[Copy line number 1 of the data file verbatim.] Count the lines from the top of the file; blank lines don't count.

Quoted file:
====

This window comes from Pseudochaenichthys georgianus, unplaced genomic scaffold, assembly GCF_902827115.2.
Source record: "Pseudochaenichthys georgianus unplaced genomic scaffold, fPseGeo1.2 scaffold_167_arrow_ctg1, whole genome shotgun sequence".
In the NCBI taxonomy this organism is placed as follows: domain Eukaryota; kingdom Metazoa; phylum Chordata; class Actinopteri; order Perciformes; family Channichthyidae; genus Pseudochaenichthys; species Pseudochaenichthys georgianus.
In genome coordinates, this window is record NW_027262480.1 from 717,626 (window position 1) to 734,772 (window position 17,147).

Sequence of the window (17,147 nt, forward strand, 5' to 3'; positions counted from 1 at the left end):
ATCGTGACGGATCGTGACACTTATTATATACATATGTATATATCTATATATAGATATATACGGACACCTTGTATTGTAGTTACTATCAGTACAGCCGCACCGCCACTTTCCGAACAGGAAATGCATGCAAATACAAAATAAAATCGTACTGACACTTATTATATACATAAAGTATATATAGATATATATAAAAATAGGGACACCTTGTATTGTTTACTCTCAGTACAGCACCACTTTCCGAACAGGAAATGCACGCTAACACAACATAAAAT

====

This window comes from Pseudochaenichthys georgianus, unplaced genomic scaffold, assembly GCF_902827115.2.